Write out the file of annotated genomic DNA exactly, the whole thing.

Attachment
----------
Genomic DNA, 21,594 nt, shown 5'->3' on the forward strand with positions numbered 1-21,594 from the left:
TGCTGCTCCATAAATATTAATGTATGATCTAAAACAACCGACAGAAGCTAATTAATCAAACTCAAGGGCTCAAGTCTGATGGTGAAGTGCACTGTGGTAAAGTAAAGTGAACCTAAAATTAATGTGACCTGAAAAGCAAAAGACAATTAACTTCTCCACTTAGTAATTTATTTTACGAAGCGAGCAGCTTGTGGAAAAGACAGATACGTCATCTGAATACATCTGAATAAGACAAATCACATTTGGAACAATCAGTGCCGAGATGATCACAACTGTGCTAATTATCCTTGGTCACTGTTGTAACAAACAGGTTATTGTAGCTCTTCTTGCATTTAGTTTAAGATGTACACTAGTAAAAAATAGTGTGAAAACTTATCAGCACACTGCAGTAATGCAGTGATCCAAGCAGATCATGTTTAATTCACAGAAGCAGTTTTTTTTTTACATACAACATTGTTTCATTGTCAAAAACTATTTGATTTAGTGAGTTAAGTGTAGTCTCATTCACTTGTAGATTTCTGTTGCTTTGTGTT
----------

Genomic DNA, 21,594 nt, shown 5'->3' on the forward strand with positions numbered 1-21,594 from the left:
TGCTGCTCCATAAATATTAATGTATGATCTAAAACAACCGACAGAAGCTAATTAATCAAACTCAAGGGCTCAAGTCTGATGGTGAAGTGCACTGTGGTAAAGTAAAGTGAACCTAAAATTAATGTGACCTGAAAAGCAAAAGACAATTAACTTCTCCACTTAGTAATTTATTTTACGAAGCGAGCAGCTTGTGGAAAAGACAGATACGTCATCTGAATACATCTGAATAAGACAAATCACATTTGGAACAATCAGTGCCGAGATGATCACAACTGTGCTAATTATCCTTGGTCACTGTTGTAACAAACAGGTTATTGTAGCTCTTCTTGCATTTAGTTTAAGATGTACACTAGTAAAAAATAGTGTGAAAACTTATCAGCACACTGCAGTAATGCAGTGATCCAAGCAGATCATGTTTAATTCACAGAAGCAGTTTTTTTTTTACATACAACATTGTTTCATTGTCAAAAACTATTTGATTTAGTGAGTTAAGTGTAGTCTCATTCACTTGTAGATTTCTGTTGCTTTGTGTT